Kestrel Week II

A pair of American Kestrels has been cavorting around, all visible from our windows. Here they’re perching on a chimney pot (you may recognize it from previous Kestrel and Cooper’s Hawk perching).Male left, female right. I saw a pair — this one or another? — mating in January. March-April is more like it, with May the usual time for nesting. But this early mating, and calling together, and sky dancing, etc., is all good solid pair-bonding work.We saw the male fly into this cornice hole, the perfect urban Kestrel nesting spot. It’s just a short block away, but not visible from our windows! But that was a one-time sighting. Perhaps he was scouting. The local Starlings — whose guano I assume that is — were not amused.

American Kestrels, like other raptors, cache food. They do it in winter, when hunting is lean, and during the breeding season, when extra food is most welcome for the female and the young. In one study (in The Condor Vol. 79, No. 1. Spring, 1977. pp. 63-68) done during California winters, the cached prey included shrews, mice, voles, snakes, lizards, and frogs.

Kestrels seem most successful in perch hunting — making a sorte from a perch — with a 54% success rate compared to 23% in hovering. This hunting study, quoted in Weidensaul’s Raptor Almanac, also found that insects are easier to catch (85% success rate) than vertebrates (23% success rate). As with other birds of prey, the more mature birds have better success hunting then the younger. They’ve learned the hard way.

As with all raptors, those who survive their first year — one study had a 68.8% mortality rate for juvenile Kestrels — have a much better chance of living longer. But, small bird problem: this still isn’t a very long time. Average lifespan is a year; only 15 out of 500 in this study made it to four years. The oldest banded American Kestrel was 11.07 years. The oldest recorded American Kestrel in captivity was 17 years old.This male is eating something that sure doesn’t look like anything I listed above, does it? Do they scavenge? There isn’t much literature on these birds in urban habitats, but why not scavenge? Sure hope it isn’t a “chicken” nugget, though.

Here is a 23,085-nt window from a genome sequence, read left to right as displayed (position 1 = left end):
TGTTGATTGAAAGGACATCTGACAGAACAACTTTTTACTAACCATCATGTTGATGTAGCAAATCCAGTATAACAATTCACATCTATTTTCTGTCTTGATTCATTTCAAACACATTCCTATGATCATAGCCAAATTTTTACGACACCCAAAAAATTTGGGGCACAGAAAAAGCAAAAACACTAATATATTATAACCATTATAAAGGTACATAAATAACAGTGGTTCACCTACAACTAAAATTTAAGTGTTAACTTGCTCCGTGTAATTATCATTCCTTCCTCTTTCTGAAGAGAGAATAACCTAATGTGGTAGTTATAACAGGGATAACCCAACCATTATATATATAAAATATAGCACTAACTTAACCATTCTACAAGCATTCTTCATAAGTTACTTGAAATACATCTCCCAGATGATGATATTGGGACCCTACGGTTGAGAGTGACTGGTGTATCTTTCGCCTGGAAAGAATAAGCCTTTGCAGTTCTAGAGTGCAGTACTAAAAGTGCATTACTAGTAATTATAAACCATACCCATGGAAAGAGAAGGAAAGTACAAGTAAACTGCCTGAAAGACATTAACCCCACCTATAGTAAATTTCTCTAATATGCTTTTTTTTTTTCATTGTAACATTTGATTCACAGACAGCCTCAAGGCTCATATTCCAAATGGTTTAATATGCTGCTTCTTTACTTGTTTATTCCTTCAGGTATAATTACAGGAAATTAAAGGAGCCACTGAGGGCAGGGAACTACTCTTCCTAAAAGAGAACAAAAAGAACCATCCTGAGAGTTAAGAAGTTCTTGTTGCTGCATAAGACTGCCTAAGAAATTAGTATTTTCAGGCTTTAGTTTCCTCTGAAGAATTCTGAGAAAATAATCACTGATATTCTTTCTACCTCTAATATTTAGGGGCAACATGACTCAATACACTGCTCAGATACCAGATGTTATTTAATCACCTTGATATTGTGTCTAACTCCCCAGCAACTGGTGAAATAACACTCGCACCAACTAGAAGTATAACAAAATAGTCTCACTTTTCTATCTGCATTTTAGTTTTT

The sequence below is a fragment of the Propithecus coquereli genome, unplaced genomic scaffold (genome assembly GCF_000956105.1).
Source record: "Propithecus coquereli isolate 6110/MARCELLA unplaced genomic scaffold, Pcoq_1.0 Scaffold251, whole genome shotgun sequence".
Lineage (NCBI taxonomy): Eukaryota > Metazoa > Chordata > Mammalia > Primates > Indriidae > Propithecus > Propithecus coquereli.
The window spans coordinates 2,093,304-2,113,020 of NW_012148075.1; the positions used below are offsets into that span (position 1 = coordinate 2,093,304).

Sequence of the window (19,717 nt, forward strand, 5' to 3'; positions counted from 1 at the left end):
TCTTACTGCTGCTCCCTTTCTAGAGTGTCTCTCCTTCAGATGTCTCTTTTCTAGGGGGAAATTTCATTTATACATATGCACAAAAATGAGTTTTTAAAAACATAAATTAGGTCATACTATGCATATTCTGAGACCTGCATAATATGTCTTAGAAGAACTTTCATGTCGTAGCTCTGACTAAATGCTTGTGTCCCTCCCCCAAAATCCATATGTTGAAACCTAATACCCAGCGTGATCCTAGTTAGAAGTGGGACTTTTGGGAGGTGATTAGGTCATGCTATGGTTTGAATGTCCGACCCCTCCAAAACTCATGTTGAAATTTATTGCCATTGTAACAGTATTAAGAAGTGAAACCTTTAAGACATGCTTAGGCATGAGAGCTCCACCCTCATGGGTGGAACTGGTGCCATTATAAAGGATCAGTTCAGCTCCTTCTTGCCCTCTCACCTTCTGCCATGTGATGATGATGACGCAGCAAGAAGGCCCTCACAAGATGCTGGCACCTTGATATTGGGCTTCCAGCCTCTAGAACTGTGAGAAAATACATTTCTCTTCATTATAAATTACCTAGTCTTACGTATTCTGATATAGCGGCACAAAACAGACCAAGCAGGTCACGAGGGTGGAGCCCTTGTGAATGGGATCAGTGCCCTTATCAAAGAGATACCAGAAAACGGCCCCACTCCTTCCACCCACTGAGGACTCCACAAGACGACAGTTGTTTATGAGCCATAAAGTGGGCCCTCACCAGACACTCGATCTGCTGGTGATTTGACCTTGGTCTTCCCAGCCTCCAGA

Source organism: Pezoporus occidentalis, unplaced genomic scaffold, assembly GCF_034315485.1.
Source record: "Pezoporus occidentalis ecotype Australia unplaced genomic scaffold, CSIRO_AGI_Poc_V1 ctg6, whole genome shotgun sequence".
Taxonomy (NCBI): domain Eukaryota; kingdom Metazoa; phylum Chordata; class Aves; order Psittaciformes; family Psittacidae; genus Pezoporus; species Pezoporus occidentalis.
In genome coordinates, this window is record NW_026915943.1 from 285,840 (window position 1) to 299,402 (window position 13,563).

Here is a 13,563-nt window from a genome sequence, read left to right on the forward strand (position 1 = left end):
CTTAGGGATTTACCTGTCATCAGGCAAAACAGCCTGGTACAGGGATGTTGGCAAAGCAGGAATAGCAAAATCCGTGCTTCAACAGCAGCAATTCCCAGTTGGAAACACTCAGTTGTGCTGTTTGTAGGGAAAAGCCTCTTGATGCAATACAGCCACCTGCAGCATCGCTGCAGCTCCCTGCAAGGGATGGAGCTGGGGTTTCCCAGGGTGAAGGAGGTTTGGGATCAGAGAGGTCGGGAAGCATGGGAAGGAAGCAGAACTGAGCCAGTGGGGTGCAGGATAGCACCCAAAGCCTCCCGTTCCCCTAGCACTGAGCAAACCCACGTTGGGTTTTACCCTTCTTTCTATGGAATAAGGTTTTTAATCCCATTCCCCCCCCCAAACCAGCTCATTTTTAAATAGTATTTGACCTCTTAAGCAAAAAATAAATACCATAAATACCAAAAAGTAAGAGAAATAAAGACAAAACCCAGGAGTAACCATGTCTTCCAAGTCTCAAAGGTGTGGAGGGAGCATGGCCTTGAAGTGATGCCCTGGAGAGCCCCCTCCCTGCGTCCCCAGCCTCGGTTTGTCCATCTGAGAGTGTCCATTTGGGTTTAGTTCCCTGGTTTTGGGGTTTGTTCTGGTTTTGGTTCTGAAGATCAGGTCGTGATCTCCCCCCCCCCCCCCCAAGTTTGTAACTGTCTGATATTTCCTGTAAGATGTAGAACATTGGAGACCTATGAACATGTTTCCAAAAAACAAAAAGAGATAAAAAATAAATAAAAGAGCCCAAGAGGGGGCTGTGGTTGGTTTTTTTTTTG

3 Responses to “Kestrel Week II”

  1. 1 The Goose February 19, 2018 at 10:03 am

    Lovely!! we know whats to come in a few months. Great shots of them doing what they do.

  2. 2 Joy February 19, 2018 at 11:20 am

    Thank you for posting about the Kestrels!! I live in a semi-rural area Baltimore County, Maryland and am trying to attract kestrels to my property to aid in keeping larger birds of prey away from my free ranging chickens. I have built a nesting box and am in the process of trying to mount it at a proper height. Supposedly they are fiercely territorial up to about 1 mile of their nest, hopefully keeping the other larger birds away.

    • 3 mthew February 21, 2018 at 7:53 am

      Good luck! I’ve seen definitely seen them chasing larger birds. Note that other birds might try to use your kestrel box and you might have to evict them.

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